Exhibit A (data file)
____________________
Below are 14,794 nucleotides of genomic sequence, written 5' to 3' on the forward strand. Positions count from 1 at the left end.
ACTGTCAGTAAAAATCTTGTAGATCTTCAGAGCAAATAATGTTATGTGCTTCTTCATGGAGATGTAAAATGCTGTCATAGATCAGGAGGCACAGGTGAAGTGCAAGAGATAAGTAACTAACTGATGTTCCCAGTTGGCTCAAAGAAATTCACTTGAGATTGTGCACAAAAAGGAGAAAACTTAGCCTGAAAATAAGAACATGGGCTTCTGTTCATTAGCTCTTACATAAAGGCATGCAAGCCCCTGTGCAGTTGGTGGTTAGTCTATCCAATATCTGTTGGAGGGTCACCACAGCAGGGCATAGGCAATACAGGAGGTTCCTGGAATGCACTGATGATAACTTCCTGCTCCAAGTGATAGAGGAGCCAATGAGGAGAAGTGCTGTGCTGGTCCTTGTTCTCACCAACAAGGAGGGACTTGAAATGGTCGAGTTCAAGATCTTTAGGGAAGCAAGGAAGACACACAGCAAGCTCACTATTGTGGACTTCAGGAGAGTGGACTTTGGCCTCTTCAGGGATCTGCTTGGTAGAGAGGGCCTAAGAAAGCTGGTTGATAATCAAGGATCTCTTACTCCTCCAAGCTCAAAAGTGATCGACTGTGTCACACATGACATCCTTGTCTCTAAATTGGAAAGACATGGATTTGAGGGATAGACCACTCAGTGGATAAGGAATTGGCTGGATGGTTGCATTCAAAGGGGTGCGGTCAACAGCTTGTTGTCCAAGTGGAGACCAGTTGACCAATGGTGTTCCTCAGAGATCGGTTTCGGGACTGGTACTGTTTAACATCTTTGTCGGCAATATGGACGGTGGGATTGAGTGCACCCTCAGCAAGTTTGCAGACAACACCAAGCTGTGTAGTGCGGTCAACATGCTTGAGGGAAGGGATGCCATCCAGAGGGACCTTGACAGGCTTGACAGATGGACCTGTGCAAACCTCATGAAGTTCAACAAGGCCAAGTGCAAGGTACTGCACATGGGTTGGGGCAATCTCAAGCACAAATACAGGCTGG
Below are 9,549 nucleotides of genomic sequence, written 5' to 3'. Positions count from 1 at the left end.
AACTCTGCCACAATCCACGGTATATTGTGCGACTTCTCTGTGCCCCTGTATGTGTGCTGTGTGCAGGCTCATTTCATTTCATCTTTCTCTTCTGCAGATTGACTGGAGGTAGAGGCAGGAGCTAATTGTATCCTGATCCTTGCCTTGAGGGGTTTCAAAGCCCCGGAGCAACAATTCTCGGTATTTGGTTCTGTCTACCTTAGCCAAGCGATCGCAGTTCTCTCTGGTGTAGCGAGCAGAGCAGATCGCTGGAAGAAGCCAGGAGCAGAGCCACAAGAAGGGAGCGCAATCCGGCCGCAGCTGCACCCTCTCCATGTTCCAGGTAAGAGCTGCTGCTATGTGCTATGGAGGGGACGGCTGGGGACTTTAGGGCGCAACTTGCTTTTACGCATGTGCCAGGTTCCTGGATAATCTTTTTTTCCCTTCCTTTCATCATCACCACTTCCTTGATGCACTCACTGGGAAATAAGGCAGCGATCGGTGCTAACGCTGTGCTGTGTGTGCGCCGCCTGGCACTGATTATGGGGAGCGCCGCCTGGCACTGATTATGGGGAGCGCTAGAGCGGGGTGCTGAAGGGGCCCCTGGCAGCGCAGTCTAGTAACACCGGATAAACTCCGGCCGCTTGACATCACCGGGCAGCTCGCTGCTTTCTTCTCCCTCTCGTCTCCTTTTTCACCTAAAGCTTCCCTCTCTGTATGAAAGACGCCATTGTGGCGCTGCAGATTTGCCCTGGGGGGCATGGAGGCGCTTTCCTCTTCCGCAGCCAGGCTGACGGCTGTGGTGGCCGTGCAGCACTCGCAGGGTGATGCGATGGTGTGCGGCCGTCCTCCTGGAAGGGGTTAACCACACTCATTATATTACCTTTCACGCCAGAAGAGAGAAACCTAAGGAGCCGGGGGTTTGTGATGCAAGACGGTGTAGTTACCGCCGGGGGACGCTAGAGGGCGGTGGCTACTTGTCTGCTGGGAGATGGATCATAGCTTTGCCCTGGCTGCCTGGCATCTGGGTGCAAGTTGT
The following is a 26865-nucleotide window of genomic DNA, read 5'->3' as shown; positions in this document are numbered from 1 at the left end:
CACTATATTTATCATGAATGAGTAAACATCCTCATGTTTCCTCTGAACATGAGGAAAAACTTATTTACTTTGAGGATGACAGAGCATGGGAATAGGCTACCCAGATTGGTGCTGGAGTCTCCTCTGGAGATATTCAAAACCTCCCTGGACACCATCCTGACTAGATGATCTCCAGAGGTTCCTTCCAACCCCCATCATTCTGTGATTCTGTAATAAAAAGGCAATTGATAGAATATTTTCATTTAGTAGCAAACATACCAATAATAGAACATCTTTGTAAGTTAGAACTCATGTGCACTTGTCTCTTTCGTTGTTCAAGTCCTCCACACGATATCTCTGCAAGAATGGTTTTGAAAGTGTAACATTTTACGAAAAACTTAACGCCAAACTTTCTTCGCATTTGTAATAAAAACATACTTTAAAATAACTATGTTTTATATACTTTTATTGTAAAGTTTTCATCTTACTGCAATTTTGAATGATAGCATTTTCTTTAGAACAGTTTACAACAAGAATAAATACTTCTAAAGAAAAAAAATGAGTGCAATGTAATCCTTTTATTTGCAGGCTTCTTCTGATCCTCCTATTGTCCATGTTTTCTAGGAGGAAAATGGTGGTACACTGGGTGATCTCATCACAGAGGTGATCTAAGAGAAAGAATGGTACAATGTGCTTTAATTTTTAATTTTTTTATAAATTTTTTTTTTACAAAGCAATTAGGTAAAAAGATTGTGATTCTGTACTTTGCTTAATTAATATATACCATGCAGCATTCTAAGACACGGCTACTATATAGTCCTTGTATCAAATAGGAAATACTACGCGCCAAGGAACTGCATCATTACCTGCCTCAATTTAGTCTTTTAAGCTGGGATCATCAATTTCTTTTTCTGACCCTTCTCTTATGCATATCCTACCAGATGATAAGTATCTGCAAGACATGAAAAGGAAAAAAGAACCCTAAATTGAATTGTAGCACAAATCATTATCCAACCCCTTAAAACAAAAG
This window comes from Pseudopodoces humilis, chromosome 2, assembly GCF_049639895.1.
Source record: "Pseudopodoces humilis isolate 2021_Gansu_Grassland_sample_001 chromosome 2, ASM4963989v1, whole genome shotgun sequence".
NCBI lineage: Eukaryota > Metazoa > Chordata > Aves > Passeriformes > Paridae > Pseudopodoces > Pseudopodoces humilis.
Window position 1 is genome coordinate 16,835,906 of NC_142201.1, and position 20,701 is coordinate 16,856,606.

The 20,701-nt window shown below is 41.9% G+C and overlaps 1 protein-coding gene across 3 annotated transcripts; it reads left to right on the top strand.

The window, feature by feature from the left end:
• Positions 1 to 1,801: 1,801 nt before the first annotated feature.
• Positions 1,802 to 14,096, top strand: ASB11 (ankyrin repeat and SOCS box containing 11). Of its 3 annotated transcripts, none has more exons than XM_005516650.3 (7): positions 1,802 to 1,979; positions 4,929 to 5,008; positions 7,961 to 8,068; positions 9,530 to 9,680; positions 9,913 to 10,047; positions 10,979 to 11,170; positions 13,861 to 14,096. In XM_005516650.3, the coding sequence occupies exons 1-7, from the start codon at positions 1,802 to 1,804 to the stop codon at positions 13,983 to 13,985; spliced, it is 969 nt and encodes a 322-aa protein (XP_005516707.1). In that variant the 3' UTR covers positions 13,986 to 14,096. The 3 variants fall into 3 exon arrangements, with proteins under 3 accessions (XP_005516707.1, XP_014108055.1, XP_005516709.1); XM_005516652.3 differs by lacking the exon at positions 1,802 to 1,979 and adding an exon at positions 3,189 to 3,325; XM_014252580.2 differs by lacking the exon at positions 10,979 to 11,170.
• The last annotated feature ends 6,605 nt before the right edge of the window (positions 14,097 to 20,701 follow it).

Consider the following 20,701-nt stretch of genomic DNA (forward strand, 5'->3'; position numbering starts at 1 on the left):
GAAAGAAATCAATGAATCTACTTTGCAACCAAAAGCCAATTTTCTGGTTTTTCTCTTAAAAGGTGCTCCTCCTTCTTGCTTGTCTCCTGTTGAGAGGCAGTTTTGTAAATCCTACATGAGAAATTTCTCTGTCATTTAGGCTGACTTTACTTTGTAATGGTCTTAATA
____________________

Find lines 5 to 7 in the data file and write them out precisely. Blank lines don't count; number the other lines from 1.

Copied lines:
The following is a 26865-nucleotide window of genomic DNA, read 5'->3' as shown; positions in this document are numbered from 1 at the left end:
CACTATATTTATCATGAATGAGTAAACATCCTCATGTTTCCTCTGAACATGAGGAAAAACTTATTTACTTTGAGGATGACAGAGCATGGGAATAGGCTACCCAGATTGGTGCTGGAGTCTCCTCTGGAGATATTCAAAACCTCCCTGGACACCATCCTGACTAGATGATCTCCAGAGGTTCCTTCCAACCCCCATCATTCTGTGATTCTGTAATAAAAAGGCAATTGATAGAATATTTTCATTTAGTAGCAAACATACCAATAATAGAACATCTTTGTAAGTTAGAACTCATGTGCACTTGTCTCTTTCGTTGTTCAAGTCCTCCACACGATATCTCTGCAAGAATGGTTTTGAAAGTGTAACATTTTACGAAAAACTTAACGCCAAACTTTCTTCGCATTTGTAATAAAAACATACTTTAAAATAACTATGTTTTATATACTTTTATTGTAAAGTTTTCATCTTACTGCAATTTTGAATGATAGCATTTTCTTTAGAACAGTTTACAACAAGAATAAATACTTCTAAAGAAAAAAAATGAGTGCAATGTAATCCTTTTATTTGCAGGCTTCTTCTGATCCTCCTATTGTCCATGTTTTCTAGGAGGAAAATGGTGGTACACTGGGTGATCTCATCACAGAGGTGATCTAAGAGAAAGAATGGTACAATGTGCTTTAATTTTTAATTTTTTTATAAATTTTTTTTTTACAAAGCAATTAGGTAAAAAGATTGTGATTCTGTACTTTGCTTAATTAATATATACCATGCAGCATTCTAAGACACGGCTACTATATAGTCCTTGTATCAAATAGGAAATACTACGCGCCAAGGAACTGCATCATTACCTGCCTCAATTTAGTCTTTTAAGCTGGGATCATCAATTTCTTTTTCTGACCCTTCTCTTATGCATATCCTACCAGATGATAAGTATCTGCAAGACATGAAAAGGAAAAAAGAACCCTAAATTGAATTGTAGCACAAATCATTATCCAACCCCTTAAAACAAAAG
This window comes from Pseudopodoces humilis, chromosome 2, assembly GCF_049639895.1.